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Looking Ahead to Tax Code Changes

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March 2017

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Looking Ahead to Tax Code Changes

2017 Tax Code ChangesDuring his campaign, President Trump took aim at the Tax Code, saying he intended to simplify income tax laws. There is little doubt that a tax code overhaul is on the horizon, but what is less clear is exactly what the President proposes to include in what he is calling the Middle Class Tax Relief and Simplification Act. He also has said he intends to make tax changes fairly quickly, which might be optimistic because the Tax Code is made up of many legally binding provisions and multiple revisions to earlier laws that would require new laws – each one reviewed and passed by both houses of Congress before the new Tax Code is ready for the President’s signature. Here are some of the key changes that tax experts expect to see. Bear in mind that these remain speculative until signed into law, and that none will affect tax returns due this April.

  • Income Tax Rate Cuts
    The changes are expected to cut the highest rate from 39.6 percent to 33 percent and to raise the lowest from 10 percent to 12 percent. It is expected that the number of tax brackets will decrease from the current seven to three. The President and the House seem to be in agreement on this approach. The Senate has not yet provided input.
  • Capital Gains Tax Rates
    Currently, the President has not called for changes to the tax rates on long-term capital gains (currently 20 percent for the highest earnings brackets – single filers with adjusted gross incomes above $415,050 or couples with incomes above $466,950). Congress has indicated it would like to lower capital gains taxes.
  • Head of Household Filings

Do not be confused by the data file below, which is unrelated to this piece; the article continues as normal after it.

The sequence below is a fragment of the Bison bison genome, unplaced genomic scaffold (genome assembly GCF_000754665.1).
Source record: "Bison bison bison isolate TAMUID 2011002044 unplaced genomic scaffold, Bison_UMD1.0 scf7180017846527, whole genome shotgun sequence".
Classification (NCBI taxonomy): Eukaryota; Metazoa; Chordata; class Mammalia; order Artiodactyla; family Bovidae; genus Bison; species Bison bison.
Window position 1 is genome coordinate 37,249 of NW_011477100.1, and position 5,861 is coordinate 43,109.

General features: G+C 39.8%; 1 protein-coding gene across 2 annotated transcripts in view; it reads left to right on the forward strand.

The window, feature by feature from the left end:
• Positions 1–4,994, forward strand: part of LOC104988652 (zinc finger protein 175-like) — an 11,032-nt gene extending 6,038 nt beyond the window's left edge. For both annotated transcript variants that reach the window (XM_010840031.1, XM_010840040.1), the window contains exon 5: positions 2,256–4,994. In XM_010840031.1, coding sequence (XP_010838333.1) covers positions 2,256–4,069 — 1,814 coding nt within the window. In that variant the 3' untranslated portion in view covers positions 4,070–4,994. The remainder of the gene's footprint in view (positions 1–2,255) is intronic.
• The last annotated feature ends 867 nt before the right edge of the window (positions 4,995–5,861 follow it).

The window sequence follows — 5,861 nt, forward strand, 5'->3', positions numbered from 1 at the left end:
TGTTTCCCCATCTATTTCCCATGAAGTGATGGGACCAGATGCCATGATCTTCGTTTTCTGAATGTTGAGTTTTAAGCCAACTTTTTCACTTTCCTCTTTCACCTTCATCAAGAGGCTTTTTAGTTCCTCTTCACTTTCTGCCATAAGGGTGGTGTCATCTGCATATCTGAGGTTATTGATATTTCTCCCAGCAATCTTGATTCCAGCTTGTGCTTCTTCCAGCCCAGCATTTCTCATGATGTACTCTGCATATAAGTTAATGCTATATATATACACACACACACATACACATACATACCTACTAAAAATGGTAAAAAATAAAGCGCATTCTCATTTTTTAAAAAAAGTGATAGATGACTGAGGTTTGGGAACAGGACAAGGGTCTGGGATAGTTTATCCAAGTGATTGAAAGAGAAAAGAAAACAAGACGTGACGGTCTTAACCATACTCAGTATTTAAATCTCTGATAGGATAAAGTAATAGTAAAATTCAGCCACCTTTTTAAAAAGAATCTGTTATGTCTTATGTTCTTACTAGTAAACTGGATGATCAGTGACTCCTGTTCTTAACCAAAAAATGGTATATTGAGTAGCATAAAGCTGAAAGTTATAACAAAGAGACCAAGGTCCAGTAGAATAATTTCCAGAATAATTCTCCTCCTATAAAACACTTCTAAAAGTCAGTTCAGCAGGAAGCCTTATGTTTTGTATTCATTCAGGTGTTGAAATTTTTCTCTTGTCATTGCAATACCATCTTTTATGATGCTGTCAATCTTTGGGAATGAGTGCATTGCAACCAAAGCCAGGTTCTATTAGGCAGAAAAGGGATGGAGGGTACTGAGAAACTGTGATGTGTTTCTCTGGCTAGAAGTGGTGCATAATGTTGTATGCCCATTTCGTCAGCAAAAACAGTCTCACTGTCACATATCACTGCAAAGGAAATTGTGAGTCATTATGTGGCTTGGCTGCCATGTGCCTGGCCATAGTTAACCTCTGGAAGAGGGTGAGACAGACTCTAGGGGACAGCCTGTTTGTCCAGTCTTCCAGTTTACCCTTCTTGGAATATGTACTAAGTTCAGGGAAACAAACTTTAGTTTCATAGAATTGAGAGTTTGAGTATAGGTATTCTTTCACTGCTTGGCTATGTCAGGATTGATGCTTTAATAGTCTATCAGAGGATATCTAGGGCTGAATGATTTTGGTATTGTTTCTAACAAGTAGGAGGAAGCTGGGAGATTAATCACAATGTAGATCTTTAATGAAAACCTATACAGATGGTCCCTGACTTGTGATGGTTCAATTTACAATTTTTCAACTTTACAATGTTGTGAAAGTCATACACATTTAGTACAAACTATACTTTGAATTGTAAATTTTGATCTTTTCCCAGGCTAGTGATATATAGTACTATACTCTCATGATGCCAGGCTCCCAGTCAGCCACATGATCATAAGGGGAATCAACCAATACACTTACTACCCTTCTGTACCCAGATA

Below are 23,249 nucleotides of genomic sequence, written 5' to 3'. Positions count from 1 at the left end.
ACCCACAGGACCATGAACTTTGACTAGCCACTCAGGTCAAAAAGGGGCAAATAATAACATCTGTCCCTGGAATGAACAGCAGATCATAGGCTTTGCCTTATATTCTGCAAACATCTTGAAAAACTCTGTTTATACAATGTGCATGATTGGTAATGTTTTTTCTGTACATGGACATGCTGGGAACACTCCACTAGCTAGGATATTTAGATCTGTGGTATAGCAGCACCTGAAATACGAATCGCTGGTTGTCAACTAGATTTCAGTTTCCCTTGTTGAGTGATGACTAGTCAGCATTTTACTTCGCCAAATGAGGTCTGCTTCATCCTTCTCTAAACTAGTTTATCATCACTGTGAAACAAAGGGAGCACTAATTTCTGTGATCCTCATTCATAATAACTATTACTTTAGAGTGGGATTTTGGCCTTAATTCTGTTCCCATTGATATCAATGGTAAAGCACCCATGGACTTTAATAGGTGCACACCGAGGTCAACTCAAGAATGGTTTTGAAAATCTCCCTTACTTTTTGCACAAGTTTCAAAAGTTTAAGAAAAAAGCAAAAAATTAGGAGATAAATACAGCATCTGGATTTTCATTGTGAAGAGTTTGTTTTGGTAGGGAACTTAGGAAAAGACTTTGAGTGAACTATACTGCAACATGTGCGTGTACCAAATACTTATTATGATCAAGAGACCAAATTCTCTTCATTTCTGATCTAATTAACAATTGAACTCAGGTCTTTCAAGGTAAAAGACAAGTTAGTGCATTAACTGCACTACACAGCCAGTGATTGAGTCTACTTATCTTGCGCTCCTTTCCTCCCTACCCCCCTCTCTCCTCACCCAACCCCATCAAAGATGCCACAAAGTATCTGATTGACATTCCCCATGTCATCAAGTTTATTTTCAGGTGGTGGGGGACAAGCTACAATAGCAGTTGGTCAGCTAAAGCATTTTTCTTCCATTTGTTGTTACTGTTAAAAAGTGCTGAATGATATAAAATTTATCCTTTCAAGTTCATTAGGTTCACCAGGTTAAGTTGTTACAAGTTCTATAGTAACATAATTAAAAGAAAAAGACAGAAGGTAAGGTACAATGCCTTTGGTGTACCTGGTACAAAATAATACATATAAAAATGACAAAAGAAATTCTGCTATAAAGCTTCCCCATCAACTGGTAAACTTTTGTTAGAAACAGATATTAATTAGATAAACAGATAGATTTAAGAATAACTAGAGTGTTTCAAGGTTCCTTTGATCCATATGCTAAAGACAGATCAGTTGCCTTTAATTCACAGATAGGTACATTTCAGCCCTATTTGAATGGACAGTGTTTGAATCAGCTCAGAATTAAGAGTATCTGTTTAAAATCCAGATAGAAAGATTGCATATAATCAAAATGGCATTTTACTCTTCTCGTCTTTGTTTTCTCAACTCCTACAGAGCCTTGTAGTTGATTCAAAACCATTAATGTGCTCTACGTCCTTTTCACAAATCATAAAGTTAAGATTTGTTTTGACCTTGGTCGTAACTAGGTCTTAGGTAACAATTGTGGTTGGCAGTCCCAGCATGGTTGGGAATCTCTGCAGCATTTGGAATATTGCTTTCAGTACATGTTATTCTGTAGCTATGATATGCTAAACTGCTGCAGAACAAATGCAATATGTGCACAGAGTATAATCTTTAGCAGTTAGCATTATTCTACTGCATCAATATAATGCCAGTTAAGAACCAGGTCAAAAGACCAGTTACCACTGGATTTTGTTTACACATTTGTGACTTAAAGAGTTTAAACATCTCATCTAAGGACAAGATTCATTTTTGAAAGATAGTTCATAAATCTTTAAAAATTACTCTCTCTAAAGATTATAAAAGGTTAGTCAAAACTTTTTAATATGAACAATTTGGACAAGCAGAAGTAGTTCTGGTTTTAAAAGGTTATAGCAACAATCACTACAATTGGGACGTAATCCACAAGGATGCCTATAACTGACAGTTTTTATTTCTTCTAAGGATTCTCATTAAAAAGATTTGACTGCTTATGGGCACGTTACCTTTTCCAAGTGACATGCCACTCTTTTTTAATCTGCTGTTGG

President Trump’s proposals call for the elimination of the head-of-household filing category. This means that some unmarried filers who currently claim dependents would no longer be able to claim more favorable rates than people who file as single taxpayers.  
  • Caps on Itemized Deductions
    The President has proposed capping itemized deductions (which are subtracted from taxable income and therefore reduce the taxes owed) at $200,000 for married couples filing jointly and at $100,000 for single tax filers. Under the Trump proposals, the standard deduction rates would be raised, which would mean many taxpayers who filed itemized returns in the past would no longer find it advantageous to do so.
  • The Repeal of the Alternative Minimum Tax
    The AMT, which limits some deductions for the higher income brackets and results in taxpayers getting higher tax bills, would be repealed.
  • More Liberal Dependent Care Deductions
    More liberal tax credits for care of children and older adults would be a feature of the new Trump proposals and would be available to taxpayers whether they itemize or not.  Individuals with adjusted gross income of more than $250,000 or couples filing jointly with income of more than $500,000 would not be eligible for these deductions. Tax credits are more valuable than tax deductions because they are subtracted from the tax that is owed and not from the income on which the tax rate is based.

In addition to the proposed changes to deductions and tax rates, repeal of the Affordable Care Act, which was a major part of the President’s campaign rhetoric, also will have some impact on the take-home pay of many wage earners in the United States. 

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These articles are intended to provide general resources for the tax and accounting needs of small businesses and individuals. Service2Client LLC is the author, but is not engaged in rendering specific legal, accounting, financial or professional advice. Service2Client LLC makes no representation that the recommendations of Service2Client LLC will achieve any result. The NSAD has not reviewed any of the Service2Client LLC content. Readers are encouraged to contact their CPA regarding the topics in these articles.

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